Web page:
Last updated 3 August 2015. Created on 12 September 2012.
Edited by pingwin4eg, lolandese, er.pushpinderrana, kevinchampion. Log in to edit this page.


  1. Visit for a list of security announcements and instructions on how to subscribe to the security announcements mailing list.
  2. Updates should be run on a development site and tested prior to deploying to production.
  3. Some module updates should be treated with more caution than others. For example, permissions related modules that protect entire portions of your site may warrant more thought and testing than other modules on your site.
  4. Consider deploying Drush for your site in order to expedite the module update process.

Before updating anything

  1. Before running updates, navigate to admin/reports/updates/update to see which modules are out of date.
  2. If your site has any custom documentation specific to it, check this documentation to ensure that any modules that need to be updated don't have special conditions or constraints.
    • One such scenario that can happen is if the module has been modified from its original state to tailor it to needs specific to your site. When this is the case, the module either needs to remain outdated, or the update needs to be handled with care to ensure that your site specific modifications are ported to the new module version. Ideally modules should not be modified in this manner, but on occasion this situation does happen (for both sound and unsound reasons).
  3. Navigate to the module update's release notes to evaluate the nature of the changes to the module.
    • For newly released updates, check to see if the update contains features or bug fixes not critical to your website. Consider the value of postponing deployment of the update for non-critical features and bugs if it has not been tested exhaustively yet.
    • If the update is a security fix, evaluate the criticality of the security flaw.
      • Is the affected (sub)module enabled on your site?
      • Does your permissions configuration or module use alleviate security concerns?
      • If these factors combine to alleviate concerns regarding the security flaw, consider delaying deployment of the update until it’s been tested in the wild.
    • Take note if the release notes indicate that the update contains database schema changes that will require running update.php after applying the update.
    • Heed the module author's warnings if the module has undergone dramatic revision or restructuring, which happens occasionally with major point release updates.
    • When ready to update, copy the link to the module package ([module version].tar.gz).
  4. If an update must occur immediately, look for and consider deploying a security-fix-only version of the module. This will exclude bug fixes and new features - and therefore code that is lightly tested - and will decrease the likelihood of problems.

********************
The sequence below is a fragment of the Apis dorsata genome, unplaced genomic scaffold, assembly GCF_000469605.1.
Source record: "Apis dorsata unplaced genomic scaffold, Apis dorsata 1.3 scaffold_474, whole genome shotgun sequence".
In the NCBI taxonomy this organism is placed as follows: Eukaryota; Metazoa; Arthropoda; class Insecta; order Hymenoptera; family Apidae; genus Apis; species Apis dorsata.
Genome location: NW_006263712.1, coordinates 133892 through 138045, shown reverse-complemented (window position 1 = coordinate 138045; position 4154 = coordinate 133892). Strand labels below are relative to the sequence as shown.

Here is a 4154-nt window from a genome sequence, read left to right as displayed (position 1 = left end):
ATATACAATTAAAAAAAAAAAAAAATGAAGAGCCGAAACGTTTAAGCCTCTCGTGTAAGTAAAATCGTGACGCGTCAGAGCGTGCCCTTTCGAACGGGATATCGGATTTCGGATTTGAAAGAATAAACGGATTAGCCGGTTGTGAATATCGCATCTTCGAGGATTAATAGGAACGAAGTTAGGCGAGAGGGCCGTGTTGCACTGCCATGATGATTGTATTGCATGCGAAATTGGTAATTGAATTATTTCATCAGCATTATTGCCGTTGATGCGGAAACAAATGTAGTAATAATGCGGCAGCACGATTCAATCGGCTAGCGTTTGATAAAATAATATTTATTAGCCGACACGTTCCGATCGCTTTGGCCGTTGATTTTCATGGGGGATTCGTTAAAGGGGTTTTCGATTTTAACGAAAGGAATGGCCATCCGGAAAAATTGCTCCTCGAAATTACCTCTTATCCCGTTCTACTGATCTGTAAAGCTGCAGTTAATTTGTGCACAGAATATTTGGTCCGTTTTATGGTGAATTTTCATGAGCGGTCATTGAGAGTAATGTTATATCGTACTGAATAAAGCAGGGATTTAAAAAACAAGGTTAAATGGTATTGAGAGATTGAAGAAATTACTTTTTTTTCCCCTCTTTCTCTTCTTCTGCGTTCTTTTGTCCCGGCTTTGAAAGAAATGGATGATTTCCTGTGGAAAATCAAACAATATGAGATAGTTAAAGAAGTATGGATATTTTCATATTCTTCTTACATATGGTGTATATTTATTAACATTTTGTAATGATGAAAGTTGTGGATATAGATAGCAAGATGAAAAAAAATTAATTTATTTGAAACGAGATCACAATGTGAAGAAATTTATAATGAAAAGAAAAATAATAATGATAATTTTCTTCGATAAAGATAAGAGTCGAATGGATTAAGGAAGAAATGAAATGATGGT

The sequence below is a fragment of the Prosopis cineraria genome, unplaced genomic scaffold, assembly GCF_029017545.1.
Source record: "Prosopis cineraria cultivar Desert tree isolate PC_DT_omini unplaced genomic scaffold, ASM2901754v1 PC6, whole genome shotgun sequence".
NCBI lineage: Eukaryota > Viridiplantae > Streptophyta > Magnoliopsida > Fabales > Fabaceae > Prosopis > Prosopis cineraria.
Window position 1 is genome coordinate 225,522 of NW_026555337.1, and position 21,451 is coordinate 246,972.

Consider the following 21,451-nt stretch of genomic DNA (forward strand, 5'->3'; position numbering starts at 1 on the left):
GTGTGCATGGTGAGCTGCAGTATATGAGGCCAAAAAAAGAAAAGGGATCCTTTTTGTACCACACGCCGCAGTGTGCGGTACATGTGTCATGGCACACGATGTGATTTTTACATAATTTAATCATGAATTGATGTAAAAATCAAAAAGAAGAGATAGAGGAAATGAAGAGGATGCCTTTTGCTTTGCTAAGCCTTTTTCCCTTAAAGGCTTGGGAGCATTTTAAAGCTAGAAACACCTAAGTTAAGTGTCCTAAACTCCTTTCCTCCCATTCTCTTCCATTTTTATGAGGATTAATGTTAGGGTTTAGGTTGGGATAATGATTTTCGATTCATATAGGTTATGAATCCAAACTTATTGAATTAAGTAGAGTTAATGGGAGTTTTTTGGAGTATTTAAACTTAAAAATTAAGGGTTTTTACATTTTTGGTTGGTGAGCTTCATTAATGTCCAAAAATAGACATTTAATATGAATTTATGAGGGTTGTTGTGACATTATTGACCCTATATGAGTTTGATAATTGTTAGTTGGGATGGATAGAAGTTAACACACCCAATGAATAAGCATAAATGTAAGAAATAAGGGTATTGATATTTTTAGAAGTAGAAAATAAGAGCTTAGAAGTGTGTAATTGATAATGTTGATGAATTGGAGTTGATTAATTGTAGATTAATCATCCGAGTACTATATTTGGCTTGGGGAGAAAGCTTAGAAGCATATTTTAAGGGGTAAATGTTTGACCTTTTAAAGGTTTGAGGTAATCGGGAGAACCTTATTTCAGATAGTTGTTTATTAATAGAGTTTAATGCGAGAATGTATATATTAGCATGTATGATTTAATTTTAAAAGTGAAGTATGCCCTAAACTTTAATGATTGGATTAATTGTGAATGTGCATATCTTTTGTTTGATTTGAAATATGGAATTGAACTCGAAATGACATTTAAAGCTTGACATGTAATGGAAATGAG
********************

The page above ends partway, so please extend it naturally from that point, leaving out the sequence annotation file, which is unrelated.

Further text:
5. Once you select the version of the module you will deploy, go to the module issue queue and look for new issues created for that version of the module. You may also check for new issues against the development version of the module as new fixes are generally applied to development versions first, before being pushed to a new stable version.
  6. Take note of what the module does so that you will have things to check once it is updated. This is so that you can verify that it has not caused any immediately observable errors or problems.
  7. Take note of the existing module's version number. In the event that you need to revert the update, knowing the correct version to revert the changes back to will be helpful.

How to update a contributed module

Manually (via command line using the tar.gz package)

  1. Place site in maintenance mode (admin/config/development/maintenance)
  2. Backup the site's database
  3. Place the compressed package containing updated module into the modules directory of the site in your Drupal installation that you are updating (often sites/all/modules)

    cd sites/all/modules
    sudo wget[module version].tar.gz

  4. Remove the existing module by deleting the module directory, unpack the new module update, and delete the new module update package

    sudo rm -r [module]
    sudo tar -xzvpf [module version].tar.gz
    sudo rm [module version].tar.gz

  5. Check admin/modules or admin/reports/updates/update to verify that the site recognizes the new module version.
  6. When needed, run any pending database updates by visiting In most of cases, it is recommended to run update.php, so don't forget to run it if db changes are there otherwise codebase is updated and db changes are not updated that cause uncertain issues.
  7. Test functionality
  8. Take site out of maintenance mode

Using Drush

  1. Place site in maintenance mode (admin/config/development/maintenance)
  2. Backup the site's database

    drush sql-dump --result-file=/BACKUPS_path/relative/to/site/root/site-name_$(date +%Y-%m-%d_%H%M).sql.gz --gzip

  3. Download and update a specific module version

    drush dl [module version]
    drush pm-update [module]


    If updating module to the latest recommended release, you only need

    drush pm-update [module]

  4. Check admin/modules or admin/reports/updates/update to verify that the site recognizes the new module version
  5. Test functionality
  6. Take site out of maintenance mode

Looking for support? Visit the forums, or join #drupal-support in IRC.


pingwin4eg’s picture

There is also an old page about Updating modules which may be merged into this.